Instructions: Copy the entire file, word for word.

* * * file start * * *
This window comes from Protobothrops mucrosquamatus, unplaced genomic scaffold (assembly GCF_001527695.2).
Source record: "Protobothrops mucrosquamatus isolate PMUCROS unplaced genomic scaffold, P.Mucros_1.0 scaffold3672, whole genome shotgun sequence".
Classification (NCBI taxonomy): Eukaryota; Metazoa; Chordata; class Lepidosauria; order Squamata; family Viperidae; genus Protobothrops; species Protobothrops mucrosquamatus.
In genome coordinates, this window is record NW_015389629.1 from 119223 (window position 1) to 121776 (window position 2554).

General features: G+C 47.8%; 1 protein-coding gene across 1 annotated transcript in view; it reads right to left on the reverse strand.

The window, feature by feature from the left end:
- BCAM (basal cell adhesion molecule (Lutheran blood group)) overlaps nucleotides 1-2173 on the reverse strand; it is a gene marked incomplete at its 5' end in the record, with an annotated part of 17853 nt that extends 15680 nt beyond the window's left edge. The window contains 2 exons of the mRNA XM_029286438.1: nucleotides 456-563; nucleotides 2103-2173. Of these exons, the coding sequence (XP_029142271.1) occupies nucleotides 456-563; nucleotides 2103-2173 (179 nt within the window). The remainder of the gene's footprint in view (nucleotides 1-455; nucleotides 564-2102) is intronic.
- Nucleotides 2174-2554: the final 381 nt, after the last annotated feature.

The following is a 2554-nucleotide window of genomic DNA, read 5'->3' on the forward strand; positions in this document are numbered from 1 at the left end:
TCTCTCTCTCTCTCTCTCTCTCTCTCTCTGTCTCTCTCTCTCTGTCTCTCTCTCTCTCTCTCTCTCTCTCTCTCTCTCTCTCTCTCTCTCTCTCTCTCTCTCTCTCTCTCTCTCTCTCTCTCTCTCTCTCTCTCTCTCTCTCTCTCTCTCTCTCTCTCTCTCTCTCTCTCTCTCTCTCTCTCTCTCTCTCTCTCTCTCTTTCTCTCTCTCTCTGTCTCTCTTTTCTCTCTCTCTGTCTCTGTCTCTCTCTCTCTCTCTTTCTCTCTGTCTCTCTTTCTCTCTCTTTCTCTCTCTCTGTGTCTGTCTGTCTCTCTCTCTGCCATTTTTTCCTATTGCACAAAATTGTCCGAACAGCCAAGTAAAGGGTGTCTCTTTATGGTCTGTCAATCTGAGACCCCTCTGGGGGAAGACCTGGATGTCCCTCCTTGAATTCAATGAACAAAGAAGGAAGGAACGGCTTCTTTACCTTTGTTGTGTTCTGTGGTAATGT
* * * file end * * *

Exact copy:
This window comes from Protobothrops mucrosquamatus, unplaced genomic scaffold (assembly GCF_001527695.2).
Source record: "Protobothrops mucrosquamatus isolate PMUCROS unplaced genomic scaffold, P.Mucros_1.0 scaffold3672, whole genome shotgun sequence".
Classification (NCBI taxonomy): Eukaryota; Metazoa; Chordata; class Lepidosauria; order Squamata; family Viperidae; genus Protobothrops; species Protobothrops mucrosquamatus.
In genome coordinates, this window is record NW_015389629.1 from 119223 (window position 1) to 121776 (window position 2554).

General features: G+C 47.8%; 1 protein-coding gene across 1 annotated transcript in view; it reads right to left on the reverse strand.

The window, feature by feature from the left end:
- BCAM (basal cell adhesion molecule (Lutheran blood group)) overlaps nucleotides 1-2173 on the reverse strand; it is a gene marked incomplete at its 5' end in the record, with an annotated part of 17853 nt that extends 15680 nt beyond the window's left edge. The window contains 2 exons of the mRNA XM_029286438.1: nucleotides 456-563; nucleotides 2103-2173. Of these exons, the coding sequence (XP_029142271.1) occupies nucleotides 456-563; nucleotides 2103-2173 (179 nt within the window). The remainder of the gene's footprint in view (nucleotides 1-455; nucleotides 564-2102) is intronic.
- Nucleotides 2174-2554: the final 381 nt, after the last annotated feature.

The following is a 2554-nucleotide window of genomic DNA, read 5'->3' on the forward strand; positions in this document are numbered from 1 at the left end:
TCTCTCTCTCTCTCTCTCTCTCTCTCTCTGTCTCTCTCTCTCTGTCTCTCTCTCTCTCTCTCTCTCTCTCTCTCTCTCTCTCTCTCTCTCTCTCTCTCTCTCTCTCTCTCTCTCTCTCTCTCTCTCTCTCTCTCTCTCTCTCTCTCTCTCTCTCTCTCTCTCTCTCTCTCTCTCTCTCTCTCTCTCTCTCTCTCTCTCTTTCTCTCTCTCTCTGTCTCTCTTTTCTCTCTCTCTGTCTCTGTCTCTCTCTCTCTCTCTTTCTCTCTGTCTCTCTTTCTCTCTCTTTCTCTCTCTCTGTGTCTGTCTGTCTCTCTCTCTGCCATTTTTTCCTATTGCACAAAATTGTCCGAACAGCCAAGTAAAGGGTGTCTCTTTATGGTCTGTCAATCTGAGACCCCTCTGGGGGAAGACCTGGATGTCCCTCCTTGAATTCAATGAACAAAGAAGGAAGGAACGGCTTCTTTACCTTTGTTGTGTTCTGTGGTAATGT